in pro-1(na48)  (Killian and Hubbard, 2004 Development).  PRO-1 is a member of a highly conserved but poorly-characterized subclass of WD-repeat containing proteins. PRO-1 related proteins are essential in yeast, and orthologs exist in plants, Drosophila, mice and humans – but no previous analysis has been carried out in a multicelluar organism. Recent work suggests a role for the yeast ortholog of PRO-1 in rRNA processing. We are currently testing if PRO-1 plays a similar role in C. elegans. Thus far, we have established  a genetic interaction between PRO-1 and the C. elegans retinoblastoma (Rb) ortholog, lin-35.
    pro-2 and pro-3, additional pro genes identified by mutants in our screen, are currently being characterized in the lab.


    [in the image to the left, A-D are wildtype gonads stained with DAPI, anti-phosphohistone H3 and anti-MSP, and the merged images, respectively. Panels E-H are  pro-1(na48) under the same conditions]

   
 

       
        The somatic gonadal sheath lineage and germline patterning

The fact that PRO-1 acts in the sheath lineage prompted further studies on sheath-germline interactions. We performed cell-ablation studies that establish the  (1) role of the distal pair of sheath cells in promoting pre-meiotic proliferation that is essential for fertility, (2) the connection between pre-meiotic proliferation and the timing of meiotic onset and (3) an activity in the proximal sheath that promotes tumor formation when these cells are inappropriately juxtaposed to pre-meiotic germ cells. (Killian and Hubbard, 2005 Dev. Biol.).

[In the figure on the left, cells of the sheath lineage and the DTC are expressing GFP and are green; germ cell nuclei labelled with DAPI are blue. Panel C indicates the position of initial meiosis (arrow heads) relative to the distal-most pair of sheath cells, Sh1. Sh1 promotes robust larval germline proliferation, as summarized in the figure in the right. SS cells are the parents of Sh1 and Sh2-5/Spth. See Killian and Hubbard, 2005 for details]





These studies led to a model [at left] in which both DTC migration and proper early germline amplification  together ensure that the DTC moves sufficiently far from proximal germ cells to allow meiotic entry to occur in the L3 stage. A severe delay in meiotic entry results in the inappropriate juxtaposition of potentially proliferative germ cells with somatic cells of the proximal sheath lineage. The proximal sheath lineage, in turn (by mechanisms that are not yet clear) promotes proliferation in the proximal germ line. Our cell ablation studies are consistent with this model (Killian and Hubbard, 2005).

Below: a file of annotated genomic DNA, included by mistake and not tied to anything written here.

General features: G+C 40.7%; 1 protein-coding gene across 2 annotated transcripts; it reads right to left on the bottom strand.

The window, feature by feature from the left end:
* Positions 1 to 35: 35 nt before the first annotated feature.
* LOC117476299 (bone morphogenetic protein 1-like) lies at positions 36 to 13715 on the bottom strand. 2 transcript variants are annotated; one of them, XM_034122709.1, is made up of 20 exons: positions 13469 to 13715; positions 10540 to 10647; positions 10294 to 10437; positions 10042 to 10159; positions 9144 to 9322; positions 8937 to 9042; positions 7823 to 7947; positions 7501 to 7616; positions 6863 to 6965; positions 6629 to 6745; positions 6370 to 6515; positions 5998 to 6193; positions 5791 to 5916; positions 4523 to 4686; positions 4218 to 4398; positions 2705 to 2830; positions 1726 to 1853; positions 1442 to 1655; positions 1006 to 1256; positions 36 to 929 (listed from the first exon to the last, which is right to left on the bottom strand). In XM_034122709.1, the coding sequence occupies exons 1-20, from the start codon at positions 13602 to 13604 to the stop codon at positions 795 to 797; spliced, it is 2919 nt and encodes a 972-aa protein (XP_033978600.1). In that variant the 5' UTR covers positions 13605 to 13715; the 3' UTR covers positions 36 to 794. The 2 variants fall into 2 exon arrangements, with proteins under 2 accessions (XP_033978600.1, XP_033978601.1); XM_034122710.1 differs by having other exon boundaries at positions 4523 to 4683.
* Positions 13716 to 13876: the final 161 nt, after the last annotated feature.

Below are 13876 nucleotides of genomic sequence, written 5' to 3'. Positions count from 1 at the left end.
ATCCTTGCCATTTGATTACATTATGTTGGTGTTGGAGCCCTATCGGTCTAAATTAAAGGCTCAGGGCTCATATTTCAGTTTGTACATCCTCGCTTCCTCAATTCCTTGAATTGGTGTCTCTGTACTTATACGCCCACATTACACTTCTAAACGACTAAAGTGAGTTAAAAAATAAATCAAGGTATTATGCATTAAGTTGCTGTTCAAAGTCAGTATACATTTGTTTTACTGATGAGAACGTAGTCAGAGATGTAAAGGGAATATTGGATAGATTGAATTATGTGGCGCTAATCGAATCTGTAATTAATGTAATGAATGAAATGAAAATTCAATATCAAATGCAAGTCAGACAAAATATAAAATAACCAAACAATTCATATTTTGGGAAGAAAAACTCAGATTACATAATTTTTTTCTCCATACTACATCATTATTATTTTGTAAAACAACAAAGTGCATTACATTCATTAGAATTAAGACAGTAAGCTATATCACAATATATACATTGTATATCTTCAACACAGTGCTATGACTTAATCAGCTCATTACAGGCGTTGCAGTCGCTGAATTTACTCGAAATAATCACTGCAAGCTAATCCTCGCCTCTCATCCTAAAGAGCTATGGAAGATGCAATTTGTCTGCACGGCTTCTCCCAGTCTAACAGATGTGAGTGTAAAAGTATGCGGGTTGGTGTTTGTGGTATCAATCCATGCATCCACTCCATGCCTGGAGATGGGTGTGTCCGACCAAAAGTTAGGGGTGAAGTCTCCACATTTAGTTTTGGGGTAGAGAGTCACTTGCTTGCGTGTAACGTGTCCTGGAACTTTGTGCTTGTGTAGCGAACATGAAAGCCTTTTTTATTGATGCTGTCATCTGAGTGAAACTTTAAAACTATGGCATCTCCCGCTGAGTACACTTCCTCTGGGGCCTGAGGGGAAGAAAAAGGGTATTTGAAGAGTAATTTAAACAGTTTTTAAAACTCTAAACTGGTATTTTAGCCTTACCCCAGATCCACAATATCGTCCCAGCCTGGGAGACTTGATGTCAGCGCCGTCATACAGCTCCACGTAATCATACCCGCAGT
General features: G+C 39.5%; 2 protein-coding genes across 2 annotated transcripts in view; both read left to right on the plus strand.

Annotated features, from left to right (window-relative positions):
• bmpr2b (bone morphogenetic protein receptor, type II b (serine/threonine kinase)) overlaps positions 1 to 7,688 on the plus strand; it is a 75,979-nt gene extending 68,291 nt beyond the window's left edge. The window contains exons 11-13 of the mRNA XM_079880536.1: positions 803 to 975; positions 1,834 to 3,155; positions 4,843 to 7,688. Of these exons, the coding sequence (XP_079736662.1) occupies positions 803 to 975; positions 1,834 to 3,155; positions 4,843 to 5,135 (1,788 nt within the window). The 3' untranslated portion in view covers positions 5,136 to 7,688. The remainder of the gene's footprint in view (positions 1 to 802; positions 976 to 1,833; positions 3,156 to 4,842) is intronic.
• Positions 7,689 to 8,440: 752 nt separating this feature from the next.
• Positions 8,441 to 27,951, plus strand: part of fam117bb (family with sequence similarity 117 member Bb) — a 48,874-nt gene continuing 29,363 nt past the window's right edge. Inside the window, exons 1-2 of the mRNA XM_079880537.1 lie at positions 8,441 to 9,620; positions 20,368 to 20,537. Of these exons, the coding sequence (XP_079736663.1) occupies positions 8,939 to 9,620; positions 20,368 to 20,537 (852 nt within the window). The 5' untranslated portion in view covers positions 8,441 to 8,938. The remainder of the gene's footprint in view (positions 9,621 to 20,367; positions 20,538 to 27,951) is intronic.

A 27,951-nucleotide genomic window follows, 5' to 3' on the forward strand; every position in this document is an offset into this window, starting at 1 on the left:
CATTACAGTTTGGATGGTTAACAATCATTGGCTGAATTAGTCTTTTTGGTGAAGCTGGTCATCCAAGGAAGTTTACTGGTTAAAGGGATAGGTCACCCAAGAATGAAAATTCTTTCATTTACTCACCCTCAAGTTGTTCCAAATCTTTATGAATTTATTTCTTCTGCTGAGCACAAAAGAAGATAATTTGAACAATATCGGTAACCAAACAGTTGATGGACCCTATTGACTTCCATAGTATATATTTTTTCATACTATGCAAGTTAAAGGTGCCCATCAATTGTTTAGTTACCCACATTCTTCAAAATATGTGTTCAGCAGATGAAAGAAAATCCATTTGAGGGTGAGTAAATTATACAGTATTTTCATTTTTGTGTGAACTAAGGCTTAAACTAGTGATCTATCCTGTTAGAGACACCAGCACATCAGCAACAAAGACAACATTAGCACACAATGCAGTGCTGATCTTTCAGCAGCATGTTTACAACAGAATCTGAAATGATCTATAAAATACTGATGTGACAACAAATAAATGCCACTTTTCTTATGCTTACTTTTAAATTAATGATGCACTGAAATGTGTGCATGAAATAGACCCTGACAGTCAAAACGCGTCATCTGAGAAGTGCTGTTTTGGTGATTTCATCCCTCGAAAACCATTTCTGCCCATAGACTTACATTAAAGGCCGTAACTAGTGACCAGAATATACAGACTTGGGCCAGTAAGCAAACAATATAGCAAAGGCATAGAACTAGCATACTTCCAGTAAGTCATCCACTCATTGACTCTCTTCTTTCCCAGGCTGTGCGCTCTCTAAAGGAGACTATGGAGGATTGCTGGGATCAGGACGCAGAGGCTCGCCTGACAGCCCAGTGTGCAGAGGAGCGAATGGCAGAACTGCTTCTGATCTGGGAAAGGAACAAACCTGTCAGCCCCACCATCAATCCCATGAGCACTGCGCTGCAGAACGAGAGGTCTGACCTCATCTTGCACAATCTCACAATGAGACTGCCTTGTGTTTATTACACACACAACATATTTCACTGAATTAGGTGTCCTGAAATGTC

C. Germline proliferation studies – interface with computer-based projects


        1. The molecular basis for sheath/germline interactions that affect germline proliferation

To identify
genes responsible for the proliferation-enhancing functions of the distal and proximal sheath, respectively (see Hubbard and Killian, 2005), we have begun several large-scale screens using RNA-mediated interference (RNAi) in different mutant backgrounds. Our strategies will allow us to identify and distinguish germline defects that are soma-autonomous and germline-autonomous.

          2. Genome-wide analysis of genes that cause sterility

Our RNAi screens are aided by a web-based digital scoring system we developed in collaboration with Kris Gunsalus and Fabio Piano and their groups in the Department of Biology at New York University.  We are documenting (by generating high-magnification Quicktime© movies in multiple Z-focal planes) distinct “sterile” phenotypes induced by RNAi. Although my laboratory will focus on RNAi-induced phenotypes that give insight into germline proliferation, we will collect and publish all images and scoring results of gonadogenesis-defective phenotypes we observe, providing a “genome-wide” view of sterility defects to the community on a searchable public web-based database (Gunsalus, et al., 2004). Digital signatures are generated for each phenotype that can be used in subsequent analyses such as Phenocluster and PhenoBlast (Gunsalus et al., 2004) to identify genes with similar loss-of-function phenotypes and assign function to previously uncharacterized genes. Digital information can also be more readily processed for computer modeling projects (see below).